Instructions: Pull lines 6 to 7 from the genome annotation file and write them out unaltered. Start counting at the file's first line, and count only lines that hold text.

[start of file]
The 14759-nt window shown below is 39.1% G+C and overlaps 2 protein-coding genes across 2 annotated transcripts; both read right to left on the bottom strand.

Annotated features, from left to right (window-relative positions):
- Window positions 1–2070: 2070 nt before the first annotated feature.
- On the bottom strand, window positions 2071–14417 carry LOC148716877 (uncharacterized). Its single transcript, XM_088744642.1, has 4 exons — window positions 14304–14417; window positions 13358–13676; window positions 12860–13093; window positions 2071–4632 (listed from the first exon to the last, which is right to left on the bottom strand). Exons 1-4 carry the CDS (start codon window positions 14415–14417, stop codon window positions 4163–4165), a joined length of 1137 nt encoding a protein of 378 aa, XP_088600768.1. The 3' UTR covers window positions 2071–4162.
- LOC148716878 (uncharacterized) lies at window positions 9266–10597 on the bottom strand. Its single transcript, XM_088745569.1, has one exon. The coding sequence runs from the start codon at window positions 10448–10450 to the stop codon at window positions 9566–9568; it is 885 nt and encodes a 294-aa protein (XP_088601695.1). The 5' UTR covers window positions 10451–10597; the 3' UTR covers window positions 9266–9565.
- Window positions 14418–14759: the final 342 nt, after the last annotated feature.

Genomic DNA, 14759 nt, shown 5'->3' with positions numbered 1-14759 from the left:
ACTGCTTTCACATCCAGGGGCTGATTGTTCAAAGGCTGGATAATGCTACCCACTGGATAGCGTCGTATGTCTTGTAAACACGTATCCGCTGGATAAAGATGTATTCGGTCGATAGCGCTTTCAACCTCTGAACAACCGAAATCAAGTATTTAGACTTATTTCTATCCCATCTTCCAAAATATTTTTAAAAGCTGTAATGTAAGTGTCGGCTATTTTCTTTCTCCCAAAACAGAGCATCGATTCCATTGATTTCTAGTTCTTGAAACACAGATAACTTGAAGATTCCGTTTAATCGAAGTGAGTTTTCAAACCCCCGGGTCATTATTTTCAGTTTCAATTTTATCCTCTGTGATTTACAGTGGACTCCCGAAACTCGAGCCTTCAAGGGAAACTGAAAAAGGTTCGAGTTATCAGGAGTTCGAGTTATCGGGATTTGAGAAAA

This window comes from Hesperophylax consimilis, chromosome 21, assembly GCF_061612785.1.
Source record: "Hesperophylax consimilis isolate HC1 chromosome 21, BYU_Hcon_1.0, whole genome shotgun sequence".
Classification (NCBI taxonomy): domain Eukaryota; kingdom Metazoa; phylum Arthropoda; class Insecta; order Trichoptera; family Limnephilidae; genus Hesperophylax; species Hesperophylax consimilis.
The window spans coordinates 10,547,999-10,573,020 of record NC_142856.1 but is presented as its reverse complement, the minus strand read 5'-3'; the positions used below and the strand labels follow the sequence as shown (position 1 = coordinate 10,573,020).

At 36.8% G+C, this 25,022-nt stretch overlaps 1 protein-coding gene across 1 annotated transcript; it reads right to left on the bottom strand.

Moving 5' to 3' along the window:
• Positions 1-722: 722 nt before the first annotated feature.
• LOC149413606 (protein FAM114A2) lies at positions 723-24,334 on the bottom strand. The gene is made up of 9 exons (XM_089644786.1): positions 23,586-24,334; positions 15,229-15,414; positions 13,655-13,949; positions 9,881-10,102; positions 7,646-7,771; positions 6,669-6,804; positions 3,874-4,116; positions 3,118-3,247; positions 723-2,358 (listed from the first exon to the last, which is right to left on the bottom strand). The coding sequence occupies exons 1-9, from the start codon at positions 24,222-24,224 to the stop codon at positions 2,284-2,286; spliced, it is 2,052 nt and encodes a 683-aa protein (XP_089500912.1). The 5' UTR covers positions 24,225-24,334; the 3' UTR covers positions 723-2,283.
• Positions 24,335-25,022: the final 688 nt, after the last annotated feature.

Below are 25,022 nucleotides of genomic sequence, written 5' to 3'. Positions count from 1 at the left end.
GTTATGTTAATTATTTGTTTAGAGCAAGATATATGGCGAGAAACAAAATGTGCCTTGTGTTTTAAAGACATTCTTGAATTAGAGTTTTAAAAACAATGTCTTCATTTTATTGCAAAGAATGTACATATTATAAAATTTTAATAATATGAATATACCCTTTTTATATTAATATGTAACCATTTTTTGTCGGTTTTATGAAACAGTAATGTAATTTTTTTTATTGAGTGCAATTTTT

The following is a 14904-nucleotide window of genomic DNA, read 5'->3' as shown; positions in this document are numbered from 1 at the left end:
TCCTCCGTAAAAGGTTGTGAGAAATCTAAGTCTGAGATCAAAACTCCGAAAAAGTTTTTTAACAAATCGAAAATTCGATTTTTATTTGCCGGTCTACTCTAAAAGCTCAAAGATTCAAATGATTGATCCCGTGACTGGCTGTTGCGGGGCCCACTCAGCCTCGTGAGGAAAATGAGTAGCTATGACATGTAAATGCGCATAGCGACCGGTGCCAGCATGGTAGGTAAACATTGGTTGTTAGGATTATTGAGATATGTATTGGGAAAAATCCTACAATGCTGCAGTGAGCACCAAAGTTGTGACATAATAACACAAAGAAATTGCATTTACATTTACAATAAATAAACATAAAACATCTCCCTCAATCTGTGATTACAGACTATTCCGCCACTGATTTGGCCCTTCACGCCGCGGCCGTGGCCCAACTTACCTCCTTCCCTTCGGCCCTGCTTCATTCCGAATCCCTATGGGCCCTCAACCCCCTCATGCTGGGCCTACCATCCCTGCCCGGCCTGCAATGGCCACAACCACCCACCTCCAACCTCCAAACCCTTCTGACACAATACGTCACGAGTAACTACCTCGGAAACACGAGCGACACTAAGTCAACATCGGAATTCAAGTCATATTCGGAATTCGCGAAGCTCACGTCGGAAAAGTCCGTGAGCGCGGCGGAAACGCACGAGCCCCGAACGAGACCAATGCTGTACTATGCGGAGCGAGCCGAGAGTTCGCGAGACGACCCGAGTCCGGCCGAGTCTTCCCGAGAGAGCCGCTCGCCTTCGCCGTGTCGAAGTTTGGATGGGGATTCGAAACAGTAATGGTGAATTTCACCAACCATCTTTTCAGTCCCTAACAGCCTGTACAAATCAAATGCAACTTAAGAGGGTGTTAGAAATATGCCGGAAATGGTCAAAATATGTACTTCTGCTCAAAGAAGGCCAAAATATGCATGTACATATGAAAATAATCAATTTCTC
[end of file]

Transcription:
- Window positions 14418–14759: the final 342 nt, after the last annotated feature.

Genomic DNA, 14759 nt, shown 5'->3' with positions numbered 1-14759 from the left: